Book Review: Sir Gawain and The Green Knight

I don't know how reading Sir Gawain and The Green Knight slipped through the cracks in my education. I knew the story from my Childcraft books from back when I was a kid (thanks, Grandma!). But somehow I never actually read the book.

Sir Gawain and The Green Knight is an epic poem, hundreds of years old and very influential in English literature. It tells the story of a young knight named Gawain who accepts a challenge from a mysterious green man. The green man challenges Gawain to trade him swing for swing with a giant ax. Gawain accepts, slices off the mans head, then watches in horror as the green man wanders over and picks his head up off of the floor. Gawain has a year and a day to find the man and let the man take his turn with the ax.

The story hangs on the tension: What will Sir Gawain do? He goes searching for the man, choosing to value his honor over his life. He's a noble hero. But along the way he is faced with temptation ... and he fails. This is, to me, what makes the book so interesting.

Gawain is visiting a castle and makes friends with the lord of the castle and his wife. The lord of the castle strikes up a deal with Gawain: whatever the lord wins in his day's adventures, he will give to Gawain ... and vice-versa. The lord takes his men hunting and catches all kinds of things and brings them back to Gawain. Gawain stays at the castle, where the lord's wife attempts to seduce him. He refuses her advances, but accepts a kiss from her. Chivalrous, he kisses the lord when he returns from the hunt. In all this, Gawain's virtue remains untainted.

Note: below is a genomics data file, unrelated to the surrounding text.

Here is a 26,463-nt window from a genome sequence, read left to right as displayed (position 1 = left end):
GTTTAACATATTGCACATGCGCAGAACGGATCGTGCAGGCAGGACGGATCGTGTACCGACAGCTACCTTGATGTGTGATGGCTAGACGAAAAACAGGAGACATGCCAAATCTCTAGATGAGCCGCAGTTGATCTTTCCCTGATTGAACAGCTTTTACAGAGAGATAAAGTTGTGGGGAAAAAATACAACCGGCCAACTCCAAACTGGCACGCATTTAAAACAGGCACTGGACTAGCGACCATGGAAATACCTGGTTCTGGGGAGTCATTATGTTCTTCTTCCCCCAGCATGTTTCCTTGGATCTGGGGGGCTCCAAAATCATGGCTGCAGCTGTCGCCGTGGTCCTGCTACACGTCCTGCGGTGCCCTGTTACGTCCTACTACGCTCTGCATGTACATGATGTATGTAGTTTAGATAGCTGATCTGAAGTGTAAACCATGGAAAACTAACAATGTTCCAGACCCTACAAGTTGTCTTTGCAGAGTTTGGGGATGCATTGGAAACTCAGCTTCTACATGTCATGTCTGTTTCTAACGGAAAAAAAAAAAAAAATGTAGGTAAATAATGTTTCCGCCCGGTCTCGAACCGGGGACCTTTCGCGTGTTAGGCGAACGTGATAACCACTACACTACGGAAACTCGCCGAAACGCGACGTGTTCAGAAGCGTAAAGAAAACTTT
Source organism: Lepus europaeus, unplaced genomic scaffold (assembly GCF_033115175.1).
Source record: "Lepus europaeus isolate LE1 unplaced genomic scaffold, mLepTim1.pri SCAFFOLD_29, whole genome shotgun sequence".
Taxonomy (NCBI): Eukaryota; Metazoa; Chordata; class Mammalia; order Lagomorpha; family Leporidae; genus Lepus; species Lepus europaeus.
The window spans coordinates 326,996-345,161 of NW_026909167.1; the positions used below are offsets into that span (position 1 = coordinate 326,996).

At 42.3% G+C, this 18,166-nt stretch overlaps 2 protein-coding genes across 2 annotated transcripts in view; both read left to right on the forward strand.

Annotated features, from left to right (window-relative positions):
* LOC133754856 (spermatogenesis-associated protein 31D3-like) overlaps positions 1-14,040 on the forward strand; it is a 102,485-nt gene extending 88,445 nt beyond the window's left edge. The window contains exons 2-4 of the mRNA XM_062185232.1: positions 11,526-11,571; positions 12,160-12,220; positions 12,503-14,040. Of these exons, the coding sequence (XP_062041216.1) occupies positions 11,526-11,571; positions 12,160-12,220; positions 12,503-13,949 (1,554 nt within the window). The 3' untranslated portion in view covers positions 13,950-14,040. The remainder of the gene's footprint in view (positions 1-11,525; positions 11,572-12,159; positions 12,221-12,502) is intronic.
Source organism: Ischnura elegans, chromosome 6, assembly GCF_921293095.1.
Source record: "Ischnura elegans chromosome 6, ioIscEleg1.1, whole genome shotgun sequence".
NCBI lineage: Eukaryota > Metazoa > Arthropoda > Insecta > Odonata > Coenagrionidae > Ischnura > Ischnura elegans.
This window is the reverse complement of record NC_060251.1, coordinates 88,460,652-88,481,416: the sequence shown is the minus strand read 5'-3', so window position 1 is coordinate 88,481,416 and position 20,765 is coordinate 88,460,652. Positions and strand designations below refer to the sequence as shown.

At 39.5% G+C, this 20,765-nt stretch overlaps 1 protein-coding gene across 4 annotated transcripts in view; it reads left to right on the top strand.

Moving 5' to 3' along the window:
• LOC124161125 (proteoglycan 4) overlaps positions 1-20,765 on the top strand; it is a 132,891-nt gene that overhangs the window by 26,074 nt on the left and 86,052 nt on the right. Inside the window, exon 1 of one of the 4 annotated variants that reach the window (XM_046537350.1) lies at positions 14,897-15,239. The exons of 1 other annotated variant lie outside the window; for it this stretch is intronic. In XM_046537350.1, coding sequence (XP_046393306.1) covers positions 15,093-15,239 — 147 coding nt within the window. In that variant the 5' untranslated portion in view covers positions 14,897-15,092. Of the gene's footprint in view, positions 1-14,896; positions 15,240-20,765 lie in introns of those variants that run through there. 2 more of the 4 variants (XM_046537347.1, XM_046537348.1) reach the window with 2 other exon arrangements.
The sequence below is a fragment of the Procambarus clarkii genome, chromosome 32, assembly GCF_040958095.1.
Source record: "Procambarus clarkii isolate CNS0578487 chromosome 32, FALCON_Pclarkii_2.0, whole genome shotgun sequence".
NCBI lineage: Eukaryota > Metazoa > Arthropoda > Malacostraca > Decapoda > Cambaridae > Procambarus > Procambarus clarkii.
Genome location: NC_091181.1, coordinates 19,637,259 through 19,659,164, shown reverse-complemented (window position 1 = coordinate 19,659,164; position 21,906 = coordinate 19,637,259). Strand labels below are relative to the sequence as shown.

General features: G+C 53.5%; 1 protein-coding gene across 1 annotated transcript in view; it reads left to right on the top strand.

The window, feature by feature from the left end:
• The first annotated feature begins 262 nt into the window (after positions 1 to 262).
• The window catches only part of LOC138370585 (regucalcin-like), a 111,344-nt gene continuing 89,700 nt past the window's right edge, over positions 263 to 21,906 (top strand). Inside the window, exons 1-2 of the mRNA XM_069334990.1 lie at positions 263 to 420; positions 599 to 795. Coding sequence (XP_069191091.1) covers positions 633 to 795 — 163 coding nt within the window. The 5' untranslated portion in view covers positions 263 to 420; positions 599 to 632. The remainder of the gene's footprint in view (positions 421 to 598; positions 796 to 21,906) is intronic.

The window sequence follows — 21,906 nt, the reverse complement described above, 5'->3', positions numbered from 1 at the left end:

But on the last day of his visit, the lady of the castle gives Gawain a magic belt. The belt, she promises, will protect him from harm. What will Sir Gawain do? Will he give the belt to the lord of the castle and keep his bargain? He doesn't. He hides the belt and rides off to face the green man.

At the end of the story, Gawain's life is spared, but his misdeed is made known. He returns to King Arthur's round table, wearing the green belt as a sign of his failure to keep perfect virtue. Humbled.

The poem is written in wonderful, alliterative verse. This was quite a shock to me. I expected it to rhyme, like The Canterbury Tales. But the alliterations show a fantastic grasp of language and skill of composition. They drive the story.

Having spent so much time in the honor culture of The South, I found the questions raised by the poem to be very interesting: How valuable is virtue? What makes a man noble? What do you do when you fail?

It's a quick read. 80 pages. Definitely worth checking out.

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